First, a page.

Education Review http://www.edrev.info 3considered but also detailed discussions of issues that aremost difficult for novice researchers to deal with such astheoretical frameworks, reconciling conflicting theories,multiples sources of data, and researcher discussion of thefindings. In each of these, and a plethora of other topics,examples of how to handle varied situations andillustrations of complete reporting help the new researcherto understand what is needed to present a complete pictureof the various parts needed in the report. In these chapters,the researcher will find points that have not beenconsidered before, thus being able to avoid difficulties thatare likely to surface.Concluding chapters help the student researcher move tothe more stressful experience of defending the researchorally to the committee and how to get the most from thefinal product in presenting at professional meetings, jobinterviews, and publishing the results in academicjournals, books or chapters, popular press, and theInternet. Advantages and issues encountered are discussedin these to help the new graduate make these mostproductive for their selected career and purpose. Thesechapters offer solid advice to the new doctoral or mastersgraduate in getting their work out to be considered byothers. This reviewer personally found the planning of thewriting process to be very helpful for the graduate who isoften over stressed when they reach this stage, whichincludes setting predetermined writing times and writingeven if one knows that what they are doing is not highquality at that point as it can be revised and polished manytimes if need be. Pressure doesn’t help writing generallyand production needs to have sustained effort over anextended period.Appendices are quite useful in this work to all researchersbut especially those who are working on or completingtheir degree’s culminating project. Outlines are providedto assist one to ensure that all chapters have the neededcontents and that no critical aspects are missing even tothe point where various research designs have all thespecific information to make that design’s detailscomplete, i.e., analysis of variance and regression,multivariate analysis of variance, correlation, qualitative.Sample letters of contact for collecting data from subjectsare included in the appendices. Proposal checklists aredetailed and there is also an agreement document between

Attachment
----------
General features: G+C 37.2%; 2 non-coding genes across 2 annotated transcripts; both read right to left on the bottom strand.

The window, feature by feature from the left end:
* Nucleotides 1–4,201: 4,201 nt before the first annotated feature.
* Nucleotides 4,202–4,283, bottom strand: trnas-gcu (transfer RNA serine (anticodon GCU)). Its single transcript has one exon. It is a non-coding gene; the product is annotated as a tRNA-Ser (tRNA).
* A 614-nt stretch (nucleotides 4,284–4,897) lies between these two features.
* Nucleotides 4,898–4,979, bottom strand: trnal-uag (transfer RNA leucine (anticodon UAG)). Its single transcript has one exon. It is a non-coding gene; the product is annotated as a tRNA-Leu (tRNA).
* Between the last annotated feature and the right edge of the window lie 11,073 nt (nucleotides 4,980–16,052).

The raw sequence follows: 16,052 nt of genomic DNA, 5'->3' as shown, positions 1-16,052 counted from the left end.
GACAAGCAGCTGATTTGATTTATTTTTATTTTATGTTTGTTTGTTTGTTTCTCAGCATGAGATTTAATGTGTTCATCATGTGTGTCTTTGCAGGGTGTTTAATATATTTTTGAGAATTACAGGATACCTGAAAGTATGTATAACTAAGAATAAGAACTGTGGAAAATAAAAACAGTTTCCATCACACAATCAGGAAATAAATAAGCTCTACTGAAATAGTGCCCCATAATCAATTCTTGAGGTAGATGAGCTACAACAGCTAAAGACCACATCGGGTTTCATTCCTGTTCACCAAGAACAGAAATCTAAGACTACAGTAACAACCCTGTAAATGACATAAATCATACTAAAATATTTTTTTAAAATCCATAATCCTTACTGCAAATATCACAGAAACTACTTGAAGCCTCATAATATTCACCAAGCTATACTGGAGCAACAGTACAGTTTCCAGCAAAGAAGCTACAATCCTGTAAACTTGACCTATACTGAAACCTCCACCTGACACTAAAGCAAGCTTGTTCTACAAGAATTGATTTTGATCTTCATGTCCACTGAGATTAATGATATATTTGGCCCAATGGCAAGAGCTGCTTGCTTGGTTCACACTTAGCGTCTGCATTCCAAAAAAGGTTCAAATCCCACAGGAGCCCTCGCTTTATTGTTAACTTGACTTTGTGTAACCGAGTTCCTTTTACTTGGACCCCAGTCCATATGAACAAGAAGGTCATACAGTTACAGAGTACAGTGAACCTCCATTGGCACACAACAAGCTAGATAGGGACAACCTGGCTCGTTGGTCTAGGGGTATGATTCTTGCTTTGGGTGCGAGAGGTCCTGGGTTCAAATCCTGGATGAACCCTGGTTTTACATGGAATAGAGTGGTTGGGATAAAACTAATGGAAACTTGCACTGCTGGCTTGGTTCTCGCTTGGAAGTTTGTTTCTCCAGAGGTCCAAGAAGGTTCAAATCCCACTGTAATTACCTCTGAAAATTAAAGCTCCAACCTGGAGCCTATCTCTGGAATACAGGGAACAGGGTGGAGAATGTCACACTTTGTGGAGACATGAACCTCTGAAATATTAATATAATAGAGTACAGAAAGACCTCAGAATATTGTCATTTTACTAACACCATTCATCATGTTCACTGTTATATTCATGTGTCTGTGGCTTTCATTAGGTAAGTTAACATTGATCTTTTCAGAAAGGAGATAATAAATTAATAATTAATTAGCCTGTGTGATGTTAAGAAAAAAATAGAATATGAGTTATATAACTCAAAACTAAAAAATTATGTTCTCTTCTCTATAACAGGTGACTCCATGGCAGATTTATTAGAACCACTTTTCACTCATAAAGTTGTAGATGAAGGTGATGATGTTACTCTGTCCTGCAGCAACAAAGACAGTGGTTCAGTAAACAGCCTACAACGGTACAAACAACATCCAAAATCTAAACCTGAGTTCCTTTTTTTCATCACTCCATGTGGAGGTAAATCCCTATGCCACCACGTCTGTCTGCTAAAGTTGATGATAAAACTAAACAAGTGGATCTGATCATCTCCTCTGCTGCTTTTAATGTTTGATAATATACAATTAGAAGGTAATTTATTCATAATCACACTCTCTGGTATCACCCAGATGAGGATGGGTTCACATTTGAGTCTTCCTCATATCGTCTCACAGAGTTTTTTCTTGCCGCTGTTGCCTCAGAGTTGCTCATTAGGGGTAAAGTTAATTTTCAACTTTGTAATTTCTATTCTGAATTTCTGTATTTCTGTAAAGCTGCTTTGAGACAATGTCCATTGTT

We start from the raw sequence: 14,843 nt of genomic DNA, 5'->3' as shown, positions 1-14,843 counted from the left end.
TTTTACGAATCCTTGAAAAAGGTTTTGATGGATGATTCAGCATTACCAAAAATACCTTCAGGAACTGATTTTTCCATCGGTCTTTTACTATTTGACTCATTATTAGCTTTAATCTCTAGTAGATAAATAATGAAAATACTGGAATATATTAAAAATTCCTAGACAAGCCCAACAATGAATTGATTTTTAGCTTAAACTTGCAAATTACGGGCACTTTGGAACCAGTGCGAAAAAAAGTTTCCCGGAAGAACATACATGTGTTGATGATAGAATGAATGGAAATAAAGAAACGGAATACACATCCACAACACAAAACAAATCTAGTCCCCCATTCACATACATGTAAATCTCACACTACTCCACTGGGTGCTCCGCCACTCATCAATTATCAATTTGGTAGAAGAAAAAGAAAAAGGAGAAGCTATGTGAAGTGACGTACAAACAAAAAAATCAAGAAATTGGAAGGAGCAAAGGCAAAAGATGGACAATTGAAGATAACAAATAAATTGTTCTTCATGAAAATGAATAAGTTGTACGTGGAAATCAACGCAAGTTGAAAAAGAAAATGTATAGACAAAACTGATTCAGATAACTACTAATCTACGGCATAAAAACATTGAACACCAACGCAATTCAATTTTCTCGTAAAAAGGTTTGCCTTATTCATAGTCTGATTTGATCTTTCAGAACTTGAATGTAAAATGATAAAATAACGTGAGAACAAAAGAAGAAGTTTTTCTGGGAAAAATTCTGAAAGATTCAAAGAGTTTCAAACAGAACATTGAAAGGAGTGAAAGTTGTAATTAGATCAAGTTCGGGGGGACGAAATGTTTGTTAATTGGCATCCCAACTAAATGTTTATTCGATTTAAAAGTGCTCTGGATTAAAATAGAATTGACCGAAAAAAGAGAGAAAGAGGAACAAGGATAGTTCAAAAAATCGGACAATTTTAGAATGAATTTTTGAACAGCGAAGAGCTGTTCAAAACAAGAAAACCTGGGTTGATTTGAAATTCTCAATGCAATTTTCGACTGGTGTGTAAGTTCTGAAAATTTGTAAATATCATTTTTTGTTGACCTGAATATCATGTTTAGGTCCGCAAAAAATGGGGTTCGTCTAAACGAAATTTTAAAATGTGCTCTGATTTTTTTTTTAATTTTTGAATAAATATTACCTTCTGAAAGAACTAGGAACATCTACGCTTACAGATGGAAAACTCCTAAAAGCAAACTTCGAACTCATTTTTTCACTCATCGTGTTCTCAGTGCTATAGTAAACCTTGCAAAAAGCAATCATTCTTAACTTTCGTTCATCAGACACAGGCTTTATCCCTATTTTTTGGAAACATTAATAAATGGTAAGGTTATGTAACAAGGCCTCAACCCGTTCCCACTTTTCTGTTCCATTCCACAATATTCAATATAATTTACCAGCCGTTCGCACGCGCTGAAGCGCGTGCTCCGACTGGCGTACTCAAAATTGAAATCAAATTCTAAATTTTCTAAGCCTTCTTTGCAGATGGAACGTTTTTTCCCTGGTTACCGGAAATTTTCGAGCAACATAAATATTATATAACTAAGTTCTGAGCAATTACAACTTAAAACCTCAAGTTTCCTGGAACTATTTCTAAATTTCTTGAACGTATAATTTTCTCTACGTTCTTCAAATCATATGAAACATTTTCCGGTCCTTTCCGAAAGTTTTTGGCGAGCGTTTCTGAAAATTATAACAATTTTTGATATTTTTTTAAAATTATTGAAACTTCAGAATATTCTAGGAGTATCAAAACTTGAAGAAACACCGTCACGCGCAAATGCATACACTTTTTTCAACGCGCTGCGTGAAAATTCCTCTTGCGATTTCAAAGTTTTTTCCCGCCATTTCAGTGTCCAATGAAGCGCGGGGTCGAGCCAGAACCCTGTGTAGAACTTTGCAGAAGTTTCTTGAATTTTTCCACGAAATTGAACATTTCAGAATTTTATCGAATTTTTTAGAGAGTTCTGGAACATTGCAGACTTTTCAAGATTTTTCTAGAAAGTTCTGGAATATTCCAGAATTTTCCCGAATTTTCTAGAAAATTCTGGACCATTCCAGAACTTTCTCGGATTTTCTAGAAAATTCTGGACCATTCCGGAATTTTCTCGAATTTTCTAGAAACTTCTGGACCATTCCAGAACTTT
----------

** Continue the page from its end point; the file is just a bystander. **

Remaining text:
Education Review http://www.edrev.info 4the advisor and student so there is no misunderstanding ofsome specific requirements as the student prepares toreach each critical juncture in the dissertation journey.This list alone is an important item for advisors to consultthis resource.Lunenburg and Irby provide an excellent resource for theABD researcher to complete their degree. It is also asuperb source of information from a practical standpointfor the researcher completing their work, but it is a not areplacement for the well-written research text that coversin detail the designs and technical aspects of research inthe social sciences. For all professors, whether justbeginning their career in working with graduate studentsor very experienced in advising doctoral students, thiswork is an excellent source of important items to call totheir advisees attention as they write chapters and considerhaving completed various phases in the research report.About the ReviewerJames A. Vornberg is professor of educational leadershipat Texas A&M University—Commerce, having joined thatfaculty in 1974. He has completed 85 dissertations asadvisor and has served on more than 150 dissertationcommittees during his career. He has taught the doctorallevel research course as well as a seminar which works tohelp each doctoral student launch their dissertation project(where he began using this reviewed text last year). Hisprimary teaching area has been the principalship courseduring his 37 years at A&M-Commerce. He has served asdepartment head and interim dean of the college ofeducation and launched and directed the Principals Center,now in its 25th year of operation. He has edited andcoauthored 2 books (1 in its 12th edition). His PhD is fromthe University of Arizona. He also served as a publicschool teacher and administrator in the Americaninternational school at São Paulo, Brazil.
Education Review http://www.edrev.info 5Copyright is retained by the first or sole author, who grants right of first publication to the Education Review. Education Review/Reseñas Educativas is a project of the National Education Policy Center http://nepc.colorado.edu Editors Gene V Glass email@example.com Gustavo Fischman fischman @edrev.info Melissa Cast-Brede firstname.lastname@example.org